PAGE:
Lung cancer (and other tumors) can spread (metastasize) from the place where it started (the primary tumor) in 3 ways. First, it can invade the normal tissue surrounding it. Second, cancer cells can enter the lymph system and travel through lymph vessels to distant parts of the body. Third, the cancer cells can get into the bloodstream and go to other places in the body. In these distant places, the cancer cells cause secondary tumors to grow. The main sites to which lung cancer spreads are the adrenal gland, liver and lungs.

To find out whether the cancer has entered the lymph system, a surgeon removes all or part of a node near the primary tumor and a pathologist looks at it through a microscope to see if cancer cells are present. Several kinds of imaging also can be performed to determine if the cancer has spread. These include MRI, bone scans and endoscopic ultrasound (EUS).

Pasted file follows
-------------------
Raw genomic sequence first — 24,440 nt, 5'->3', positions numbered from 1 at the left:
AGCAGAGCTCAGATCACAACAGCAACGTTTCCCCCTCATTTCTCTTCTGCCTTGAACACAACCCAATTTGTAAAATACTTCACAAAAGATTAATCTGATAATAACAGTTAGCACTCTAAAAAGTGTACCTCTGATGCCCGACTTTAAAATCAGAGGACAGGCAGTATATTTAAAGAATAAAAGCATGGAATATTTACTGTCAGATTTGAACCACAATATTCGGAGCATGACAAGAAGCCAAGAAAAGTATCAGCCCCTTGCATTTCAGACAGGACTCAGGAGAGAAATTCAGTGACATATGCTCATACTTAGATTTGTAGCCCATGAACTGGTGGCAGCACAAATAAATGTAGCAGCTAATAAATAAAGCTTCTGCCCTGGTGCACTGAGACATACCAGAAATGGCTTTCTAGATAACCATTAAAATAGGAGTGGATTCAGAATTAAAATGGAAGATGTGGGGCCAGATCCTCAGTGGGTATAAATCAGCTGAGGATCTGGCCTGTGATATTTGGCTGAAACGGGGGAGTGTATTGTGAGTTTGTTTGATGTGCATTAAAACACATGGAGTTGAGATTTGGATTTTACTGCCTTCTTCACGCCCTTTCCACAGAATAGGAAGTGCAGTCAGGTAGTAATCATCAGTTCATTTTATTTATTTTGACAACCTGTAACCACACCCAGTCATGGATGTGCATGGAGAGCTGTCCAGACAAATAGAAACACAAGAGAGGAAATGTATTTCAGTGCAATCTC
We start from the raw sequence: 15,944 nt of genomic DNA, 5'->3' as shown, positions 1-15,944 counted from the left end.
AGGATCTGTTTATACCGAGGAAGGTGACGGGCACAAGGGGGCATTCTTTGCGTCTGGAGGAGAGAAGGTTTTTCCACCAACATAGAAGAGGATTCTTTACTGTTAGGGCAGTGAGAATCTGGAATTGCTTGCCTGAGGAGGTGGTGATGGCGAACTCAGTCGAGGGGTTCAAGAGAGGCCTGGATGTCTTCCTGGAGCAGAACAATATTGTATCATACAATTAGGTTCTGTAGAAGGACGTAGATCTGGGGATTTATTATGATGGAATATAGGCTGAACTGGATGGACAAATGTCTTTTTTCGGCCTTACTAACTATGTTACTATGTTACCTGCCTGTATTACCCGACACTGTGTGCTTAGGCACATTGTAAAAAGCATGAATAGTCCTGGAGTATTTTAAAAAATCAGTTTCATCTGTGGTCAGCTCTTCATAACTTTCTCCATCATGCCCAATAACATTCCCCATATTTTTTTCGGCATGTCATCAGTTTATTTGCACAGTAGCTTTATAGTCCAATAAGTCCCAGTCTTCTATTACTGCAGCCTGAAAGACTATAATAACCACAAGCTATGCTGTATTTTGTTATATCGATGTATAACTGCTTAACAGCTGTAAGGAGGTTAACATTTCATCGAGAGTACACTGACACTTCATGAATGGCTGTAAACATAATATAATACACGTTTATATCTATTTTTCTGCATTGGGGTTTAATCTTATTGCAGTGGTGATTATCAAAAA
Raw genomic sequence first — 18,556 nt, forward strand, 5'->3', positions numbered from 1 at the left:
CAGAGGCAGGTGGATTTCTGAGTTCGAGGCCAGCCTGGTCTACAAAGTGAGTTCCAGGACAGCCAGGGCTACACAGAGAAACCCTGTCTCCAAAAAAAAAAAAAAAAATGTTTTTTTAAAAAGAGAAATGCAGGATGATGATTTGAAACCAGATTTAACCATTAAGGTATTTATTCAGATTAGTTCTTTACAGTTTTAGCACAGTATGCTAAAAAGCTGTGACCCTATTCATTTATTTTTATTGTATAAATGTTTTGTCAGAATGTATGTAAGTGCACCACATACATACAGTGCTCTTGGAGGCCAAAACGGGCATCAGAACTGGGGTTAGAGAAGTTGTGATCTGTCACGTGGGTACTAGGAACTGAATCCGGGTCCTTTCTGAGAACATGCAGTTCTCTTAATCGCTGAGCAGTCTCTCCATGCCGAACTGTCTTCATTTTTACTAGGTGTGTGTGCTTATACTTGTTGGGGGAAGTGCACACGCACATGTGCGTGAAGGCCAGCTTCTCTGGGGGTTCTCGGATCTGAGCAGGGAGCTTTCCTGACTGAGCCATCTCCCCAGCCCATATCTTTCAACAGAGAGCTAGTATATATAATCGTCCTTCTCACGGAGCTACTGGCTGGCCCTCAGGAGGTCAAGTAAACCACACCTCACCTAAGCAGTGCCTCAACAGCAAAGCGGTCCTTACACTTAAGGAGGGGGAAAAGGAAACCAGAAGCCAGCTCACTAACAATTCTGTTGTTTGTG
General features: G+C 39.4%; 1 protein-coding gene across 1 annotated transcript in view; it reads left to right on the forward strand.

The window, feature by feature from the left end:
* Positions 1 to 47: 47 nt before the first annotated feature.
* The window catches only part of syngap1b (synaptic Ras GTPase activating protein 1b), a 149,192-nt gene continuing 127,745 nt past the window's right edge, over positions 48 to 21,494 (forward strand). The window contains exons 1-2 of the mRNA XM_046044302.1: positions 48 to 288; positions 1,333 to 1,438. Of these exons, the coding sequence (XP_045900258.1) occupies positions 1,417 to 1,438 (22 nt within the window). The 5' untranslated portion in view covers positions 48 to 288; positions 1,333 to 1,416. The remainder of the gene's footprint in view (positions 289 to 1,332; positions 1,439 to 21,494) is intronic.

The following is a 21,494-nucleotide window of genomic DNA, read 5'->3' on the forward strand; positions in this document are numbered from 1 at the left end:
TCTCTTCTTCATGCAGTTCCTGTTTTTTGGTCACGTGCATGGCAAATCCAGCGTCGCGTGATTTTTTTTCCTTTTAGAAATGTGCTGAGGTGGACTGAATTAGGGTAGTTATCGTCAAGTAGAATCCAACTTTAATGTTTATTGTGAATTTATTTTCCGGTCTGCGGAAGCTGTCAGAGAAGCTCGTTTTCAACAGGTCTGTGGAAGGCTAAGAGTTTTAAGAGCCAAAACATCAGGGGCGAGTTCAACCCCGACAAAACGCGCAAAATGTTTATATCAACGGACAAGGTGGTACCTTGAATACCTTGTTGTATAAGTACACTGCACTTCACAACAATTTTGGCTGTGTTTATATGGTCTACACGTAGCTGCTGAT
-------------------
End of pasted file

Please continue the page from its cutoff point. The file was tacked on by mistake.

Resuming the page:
The FDA has approved several targeted therapies to treat patients with NSCLC. These include bevacizumab (Avastin), cetuximab (Erbitux), erlotinib (Tarceva), gefitnib (Iressa) and crizotinib (Xalkori). So far there are no FDA-approved targeted therapies for SCLC.

Despite significant improvements in the treatment of lung cancers, novel therapies and treatment strategies are needed.

Source: National Cancer Institute, 2012
Estimated new cases and deaths from lung cancer (non-small cell and small cell combined) in the United States in 2012:

New cases: 226,160
Deaths: 160,340